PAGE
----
Once you’ve come to terms with the necessity of a mentor/mentee relationship for any startup or entrepreneurial endeavor, “the search” must commence. The search is simply finding someone who is adequate enough to lead you and humble enough to be challenged. Equally important is your connection—how well your personality gels—with the professional. Research suggests that mentor relationships are best formed in unprofessional environments.  Perhaps find common interests and build on those first. Finally, seek someone that can contribute effectively to the circle of inspiration; you inspire him and he inspires you. Mentors gravitate towards rising stars, so show why you deserve to be among and even transcend them.

Entrepreneurship will never be easy, but if you’re prepared you can handle whatever it throws in your direction. Look at it this way: You would never show up to war without your weapon and expect a victory, let alone an easy one, so don’t show up for business without the right tools expecting success to fall in your lap.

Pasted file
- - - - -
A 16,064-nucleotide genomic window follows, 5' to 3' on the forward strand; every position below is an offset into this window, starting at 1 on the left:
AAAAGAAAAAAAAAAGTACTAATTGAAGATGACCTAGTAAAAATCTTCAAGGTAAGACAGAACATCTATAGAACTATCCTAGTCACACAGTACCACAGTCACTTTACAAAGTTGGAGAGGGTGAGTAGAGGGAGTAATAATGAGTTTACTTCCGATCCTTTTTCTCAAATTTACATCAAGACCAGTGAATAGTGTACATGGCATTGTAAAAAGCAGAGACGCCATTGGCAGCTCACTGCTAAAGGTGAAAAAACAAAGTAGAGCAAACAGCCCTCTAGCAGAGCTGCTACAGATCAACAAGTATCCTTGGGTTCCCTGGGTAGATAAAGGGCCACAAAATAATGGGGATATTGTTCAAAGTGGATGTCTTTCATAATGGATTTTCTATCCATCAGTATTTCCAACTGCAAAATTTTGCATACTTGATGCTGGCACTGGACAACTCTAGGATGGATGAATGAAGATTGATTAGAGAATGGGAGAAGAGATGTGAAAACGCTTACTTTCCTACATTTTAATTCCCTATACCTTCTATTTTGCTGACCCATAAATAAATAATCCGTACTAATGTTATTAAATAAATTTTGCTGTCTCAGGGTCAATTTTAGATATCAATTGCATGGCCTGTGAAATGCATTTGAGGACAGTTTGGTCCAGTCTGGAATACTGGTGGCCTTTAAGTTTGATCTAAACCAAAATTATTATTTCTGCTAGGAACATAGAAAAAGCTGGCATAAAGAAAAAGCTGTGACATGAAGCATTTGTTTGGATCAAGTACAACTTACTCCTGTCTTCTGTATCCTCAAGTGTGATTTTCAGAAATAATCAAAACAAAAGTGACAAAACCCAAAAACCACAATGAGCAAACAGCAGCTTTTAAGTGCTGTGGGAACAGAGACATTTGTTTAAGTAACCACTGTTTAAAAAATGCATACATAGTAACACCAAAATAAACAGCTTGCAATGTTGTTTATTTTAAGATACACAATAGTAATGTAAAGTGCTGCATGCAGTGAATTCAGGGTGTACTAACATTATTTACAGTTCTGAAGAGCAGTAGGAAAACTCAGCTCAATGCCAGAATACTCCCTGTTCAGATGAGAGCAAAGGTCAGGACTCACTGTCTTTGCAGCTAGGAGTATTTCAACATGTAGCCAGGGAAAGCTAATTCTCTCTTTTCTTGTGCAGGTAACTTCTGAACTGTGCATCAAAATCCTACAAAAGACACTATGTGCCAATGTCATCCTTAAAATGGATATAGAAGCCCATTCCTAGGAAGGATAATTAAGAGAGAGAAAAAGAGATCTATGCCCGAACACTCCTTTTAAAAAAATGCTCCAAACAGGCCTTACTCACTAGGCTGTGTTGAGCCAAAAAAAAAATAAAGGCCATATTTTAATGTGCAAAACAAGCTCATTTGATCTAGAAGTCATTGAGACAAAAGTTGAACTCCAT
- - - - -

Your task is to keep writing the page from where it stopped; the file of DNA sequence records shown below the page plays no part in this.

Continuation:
Thursday, June 9, 2016

When Clients Take a Long Time To Pay

If you’re a business owner or independent contractor, you’ve probably dealt with clients who fail to remunerate you in a timely manner. It can be awkward.

Of course, you’d like your late-paying client to expedite the payment you’ve earned. On the other hand, you don’t want to alienate someone who might otherwise have been inclined to retain your services again in the future, and perhaps tell h/er friends and associates how exemplary your work was.

How can you encourage clients to make timelier payments without sounding overly pushy, souring a professional relationship, and potentially undermining your reputation?

Agree in advance on a payments system that is convenient for the client.

You’ll probably find that different clients have their own preferences with respect to payment methods. Some may favour writing cheques, others may be more comfortable with PayPal, bank transfers, credit card, or even in-person cash transactions.

Set up accounts with multiple secure payment processing services and through your bank. If the client can choose among several payment options, s/he is likely to find one that is convenient for h/er.

Expect to receive payments late, and plan ahead.

As a general rule, you shouldn’t depend on timely payments from invoiced clients. Instead, try to keep a fairly robust cash reserve on hand to cover your own short- and medium-term expenses.